guest article by Tor W. Andreassen, Line Lervik-Olsen, and Seidali Kurtmollaiev from the CSI at NHH
According to Harvard-professor Clayton Christensen, there are three types of innovations:
Innovations that reduce costs and improve efficiency. The end-result of these innovations are often loss of jobs. The development of industrial robots and algorithms are two examples of innovations that replaces labor with capital. Firms quest to become more digital, is another example. We call these innovations efficiency innovations.
Innovations that make goods or services better by improving the level of quality or reduce the variance in quality. Decisions pertaining to what to improve is often inspired by customer satisfaction measures which identify which quality area and attributes have the stronger correlations with customer satisfaction. These innovations are called sustainability innovations
Innovations that do old things in a new way or something completely new. These innovations are radically different from the existing solutions. The end-result of these innovations are often the creation of new firms and jobs. Platform companies like Uber and Airbnb are two examples of brand new solutions to an existing offer: transportation and hospitality. We call these innovations disruptive innovations.
Through our research in and our effort to develop a new national measure for customers’ perception of firms’ innovativeness (i.e. The Norwegian Innovation Index), we identified four areas where customers were capable of noticing changes made by the provider. These are:
- Core service: For example, perceived changes in Starbuck’s beverages or food
- Service delivery: For example, perceived changes in how the service was delivered by Starbucks’ barista, through their app, or web pages
- Customer relationships: For example, any perceived change in how the provider tries to establish, maintain or deepen its relationship with its customers
- Servicescape: any perceived change in the “theater” where the service provision takes place. For Starbucks, the interior design of it restaurants.
In the Norwegian Innovation Index (NII) model, these four areas are correlated with perceives innovativeness and emotional response. Perceived innovativeness is positively correlated with perceived relative attractiveness which is linked to customer loyalty. A perceived change (positive or negative) in any of the four innovation areas, will according to the NII-model impact perceived innovativeness and emotions and ultimately customer loyalty. From a statistical point of view, our research model fits like hand in glove with all fit statistics well within defined ranges.
We collected data from 58 companies in 19 industries and 5812 of their current customers. While the findings differed among industries and firms, the effect of one innovation investment was constant over all industries and firms: perceived changes in customer relationships were negatively correlated with perceived innovativeness and emotions. This is striking and surprising.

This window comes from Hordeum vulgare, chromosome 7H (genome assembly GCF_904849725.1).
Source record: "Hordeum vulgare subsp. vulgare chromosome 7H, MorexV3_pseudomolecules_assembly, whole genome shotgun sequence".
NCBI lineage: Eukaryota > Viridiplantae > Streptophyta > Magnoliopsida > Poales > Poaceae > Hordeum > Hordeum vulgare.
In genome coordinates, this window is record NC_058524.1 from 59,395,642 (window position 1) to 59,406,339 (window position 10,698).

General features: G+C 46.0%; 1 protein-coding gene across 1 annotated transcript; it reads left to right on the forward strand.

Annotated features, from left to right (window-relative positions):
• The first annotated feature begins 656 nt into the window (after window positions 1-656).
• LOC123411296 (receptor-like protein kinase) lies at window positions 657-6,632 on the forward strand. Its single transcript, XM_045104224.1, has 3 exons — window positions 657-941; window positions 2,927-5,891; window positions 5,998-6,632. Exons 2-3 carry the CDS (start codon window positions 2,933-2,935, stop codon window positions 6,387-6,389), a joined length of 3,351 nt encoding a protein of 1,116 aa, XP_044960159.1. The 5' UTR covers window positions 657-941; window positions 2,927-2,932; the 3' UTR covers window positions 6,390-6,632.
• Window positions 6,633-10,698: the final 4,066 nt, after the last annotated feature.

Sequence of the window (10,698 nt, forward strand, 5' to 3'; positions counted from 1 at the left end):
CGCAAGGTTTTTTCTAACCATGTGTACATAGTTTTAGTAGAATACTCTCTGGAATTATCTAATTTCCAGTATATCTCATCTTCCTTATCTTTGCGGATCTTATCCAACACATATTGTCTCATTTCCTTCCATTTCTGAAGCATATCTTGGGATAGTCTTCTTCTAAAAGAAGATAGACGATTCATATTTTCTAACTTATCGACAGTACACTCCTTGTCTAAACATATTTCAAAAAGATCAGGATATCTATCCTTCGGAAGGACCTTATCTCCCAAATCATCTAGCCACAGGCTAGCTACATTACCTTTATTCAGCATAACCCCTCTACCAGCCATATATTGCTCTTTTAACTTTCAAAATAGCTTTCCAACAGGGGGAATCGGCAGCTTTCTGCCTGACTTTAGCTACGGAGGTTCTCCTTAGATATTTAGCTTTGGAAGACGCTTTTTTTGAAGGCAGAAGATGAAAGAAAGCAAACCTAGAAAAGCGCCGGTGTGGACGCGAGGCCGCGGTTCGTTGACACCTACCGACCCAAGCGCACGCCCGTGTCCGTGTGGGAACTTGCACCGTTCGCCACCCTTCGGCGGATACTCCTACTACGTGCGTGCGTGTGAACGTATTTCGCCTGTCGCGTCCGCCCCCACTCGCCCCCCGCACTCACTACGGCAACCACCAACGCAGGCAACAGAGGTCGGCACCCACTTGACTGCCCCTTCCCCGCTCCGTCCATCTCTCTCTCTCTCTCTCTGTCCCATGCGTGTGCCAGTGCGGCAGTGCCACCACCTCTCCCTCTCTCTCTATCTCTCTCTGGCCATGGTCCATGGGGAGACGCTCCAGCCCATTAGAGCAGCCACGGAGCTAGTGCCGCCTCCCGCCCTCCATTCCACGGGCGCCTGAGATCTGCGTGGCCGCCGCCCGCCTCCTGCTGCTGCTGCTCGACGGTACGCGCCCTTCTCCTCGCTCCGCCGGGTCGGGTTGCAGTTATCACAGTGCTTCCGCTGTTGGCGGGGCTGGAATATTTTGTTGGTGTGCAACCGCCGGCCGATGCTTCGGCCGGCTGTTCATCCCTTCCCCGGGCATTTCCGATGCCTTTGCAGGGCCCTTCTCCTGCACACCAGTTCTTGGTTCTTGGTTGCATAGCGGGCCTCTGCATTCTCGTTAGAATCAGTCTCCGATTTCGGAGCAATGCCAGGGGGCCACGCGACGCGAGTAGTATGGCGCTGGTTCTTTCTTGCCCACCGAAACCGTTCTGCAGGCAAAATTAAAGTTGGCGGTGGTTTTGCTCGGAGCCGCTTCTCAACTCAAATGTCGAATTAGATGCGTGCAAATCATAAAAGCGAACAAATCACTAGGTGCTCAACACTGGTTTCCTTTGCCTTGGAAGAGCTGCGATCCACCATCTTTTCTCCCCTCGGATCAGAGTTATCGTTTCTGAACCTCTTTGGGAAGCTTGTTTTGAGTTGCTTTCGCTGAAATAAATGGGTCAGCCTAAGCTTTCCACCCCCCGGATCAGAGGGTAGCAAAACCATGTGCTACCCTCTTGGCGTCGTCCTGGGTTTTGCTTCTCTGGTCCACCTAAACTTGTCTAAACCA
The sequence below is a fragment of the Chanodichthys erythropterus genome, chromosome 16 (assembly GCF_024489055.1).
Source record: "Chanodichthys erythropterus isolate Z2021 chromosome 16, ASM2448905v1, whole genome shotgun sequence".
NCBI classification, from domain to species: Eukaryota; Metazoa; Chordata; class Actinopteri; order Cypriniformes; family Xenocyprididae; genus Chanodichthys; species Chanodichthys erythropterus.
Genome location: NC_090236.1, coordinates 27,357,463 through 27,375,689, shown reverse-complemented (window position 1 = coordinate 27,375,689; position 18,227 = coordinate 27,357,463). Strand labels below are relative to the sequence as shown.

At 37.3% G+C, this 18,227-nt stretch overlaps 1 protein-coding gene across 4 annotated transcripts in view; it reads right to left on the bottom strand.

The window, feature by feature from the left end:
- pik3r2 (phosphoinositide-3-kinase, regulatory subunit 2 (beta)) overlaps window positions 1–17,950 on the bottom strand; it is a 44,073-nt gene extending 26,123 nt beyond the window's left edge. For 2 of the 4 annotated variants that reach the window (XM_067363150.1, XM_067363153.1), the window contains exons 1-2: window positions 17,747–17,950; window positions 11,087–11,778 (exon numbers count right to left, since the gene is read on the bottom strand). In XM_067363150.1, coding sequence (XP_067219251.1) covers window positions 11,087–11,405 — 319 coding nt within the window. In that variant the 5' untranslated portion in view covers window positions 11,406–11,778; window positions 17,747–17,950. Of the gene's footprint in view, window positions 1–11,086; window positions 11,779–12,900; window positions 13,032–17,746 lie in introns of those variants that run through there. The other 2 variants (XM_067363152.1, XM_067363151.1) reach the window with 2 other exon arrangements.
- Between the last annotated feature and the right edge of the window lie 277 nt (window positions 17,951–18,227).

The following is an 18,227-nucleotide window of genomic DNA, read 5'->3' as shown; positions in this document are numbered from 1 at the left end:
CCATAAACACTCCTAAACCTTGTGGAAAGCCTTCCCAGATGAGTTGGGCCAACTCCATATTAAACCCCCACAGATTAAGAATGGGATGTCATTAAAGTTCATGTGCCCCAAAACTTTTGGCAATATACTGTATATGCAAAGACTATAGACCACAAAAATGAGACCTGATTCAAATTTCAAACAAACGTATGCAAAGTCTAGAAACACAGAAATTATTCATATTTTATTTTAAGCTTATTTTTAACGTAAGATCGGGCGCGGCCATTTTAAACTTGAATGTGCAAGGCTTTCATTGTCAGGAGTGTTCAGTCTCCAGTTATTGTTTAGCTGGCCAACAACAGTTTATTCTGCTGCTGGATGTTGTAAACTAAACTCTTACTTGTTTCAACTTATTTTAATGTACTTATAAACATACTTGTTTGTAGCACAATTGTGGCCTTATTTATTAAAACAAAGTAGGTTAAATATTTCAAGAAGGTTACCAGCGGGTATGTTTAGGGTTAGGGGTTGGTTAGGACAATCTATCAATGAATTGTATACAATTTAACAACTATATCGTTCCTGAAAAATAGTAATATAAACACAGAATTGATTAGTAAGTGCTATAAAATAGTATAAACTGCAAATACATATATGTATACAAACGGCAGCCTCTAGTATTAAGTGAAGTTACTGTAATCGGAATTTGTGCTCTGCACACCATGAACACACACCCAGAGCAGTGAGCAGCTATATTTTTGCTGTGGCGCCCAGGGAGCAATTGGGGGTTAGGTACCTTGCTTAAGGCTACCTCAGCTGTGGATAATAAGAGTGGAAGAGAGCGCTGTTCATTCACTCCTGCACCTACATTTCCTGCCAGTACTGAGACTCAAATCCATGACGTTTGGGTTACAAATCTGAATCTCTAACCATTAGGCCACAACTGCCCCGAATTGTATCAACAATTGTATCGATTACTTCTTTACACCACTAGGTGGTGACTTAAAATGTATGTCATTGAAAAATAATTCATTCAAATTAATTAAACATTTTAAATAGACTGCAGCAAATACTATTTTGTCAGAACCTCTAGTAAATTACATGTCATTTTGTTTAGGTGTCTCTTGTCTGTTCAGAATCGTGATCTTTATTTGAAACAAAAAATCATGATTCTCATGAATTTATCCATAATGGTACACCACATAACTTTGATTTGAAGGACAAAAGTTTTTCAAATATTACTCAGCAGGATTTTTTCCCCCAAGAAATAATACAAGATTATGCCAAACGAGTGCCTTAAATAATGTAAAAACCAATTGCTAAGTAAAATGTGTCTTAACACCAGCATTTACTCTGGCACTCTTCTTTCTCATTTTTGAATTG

In short, the finding implies that whatever the firms do to innovate in how they develop, maintain, or deepen relationships with customers, in fact reduce customers’ perception of the firms’ innovativeness. The finding is worrying because perceived innovativeness is linked to customer loyalty through perceived attractiveness in the market place, this finding must be the opposite of what firms want to achieve. Using theory, how can we explain this finding?
From principal-agent theory (Jensen & Meckling 1976) we can find one explanation: An agent (the firm) is hired by the principal (the customer) to do a job for them as though the principal did the job herself. For the agent to do the best job she can, the principal must delegate some autonomy and decision authority while maintaining an incentive system to align the two parties’ common interests, i.e. get the job done in an efficient and effective way to the principal’s satisfaction.
The findings imply that the agent has started to act in her own best interest which is a direct violation of the principal-agent relationship. In other words: her innovations in building a relationship with the principal is primarily seen from the agent’s perspective to safeguard future cash flow from the client by for example building switching costs. This is the opposite of what the principal wants which cause them to report a negative correlation between relationship innovations and the firm’s perceived innovativeness.
From this study, we can draw that (service) firms must return to a philosophy of serving and co-creating value with the principal, i.e. become more customer oriented in their innovation thinking. The key question in any innovation is: how may this improve customer value added? From the Norwegian Innovation Index, we learned that customers are telling firms that they need to rethink how they approach customer relations innovations.
Tor W. Andreassen, Norwegian School of Economics
Line Lervik-Olsen, Norwegian Business School and Norwegian School of Economics
Seidali Kurtmollaiev, Norwegian School of Economics